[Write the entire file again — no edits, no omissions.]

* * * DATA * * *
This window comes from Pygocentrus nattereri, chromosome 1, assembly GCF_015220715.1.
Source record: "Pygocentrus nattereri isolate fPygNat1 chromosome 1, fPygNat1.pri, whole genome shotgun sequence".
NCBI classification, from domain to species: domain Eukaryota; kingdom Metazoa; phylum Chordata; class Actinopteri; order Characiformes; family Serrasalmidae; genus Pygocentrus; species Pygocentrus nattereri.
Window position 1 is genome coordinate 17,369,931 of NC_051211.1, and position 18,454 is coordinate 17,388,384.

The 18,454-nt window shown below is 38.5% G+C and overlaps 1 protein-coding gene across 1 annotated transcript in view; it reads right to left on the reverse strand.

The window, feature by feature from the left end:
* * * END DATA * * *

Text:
This window comes from Pygocentrus nattereri, chromosome 1, assembly GCF_015220715.1.
Source record: "Pygocentrus nattereri isolate fPygNat1 chromosome 1, fPygNat1.pri, whole genome shotgun sequence".
NCBI classification, from domain to species: domain Eukaryota; kingdom Metazoa; phylum Chordata; class Actinopteri; order Characiformes; family Serrasalmidae; genus Pygocentrus; species Pygocentrus nattereri.
Window position 1 is genome coordinate 17,369,931 of NC_051211.1, and position 18,454 is coordinate 17,388,384.

The 18,454-nt window shown below is 38.5% G+C and overlaps 1 protein-coding gene across 1 annotated transcript in view; it reads right to left on the reverse strand.

The window, feature by feature from the left end: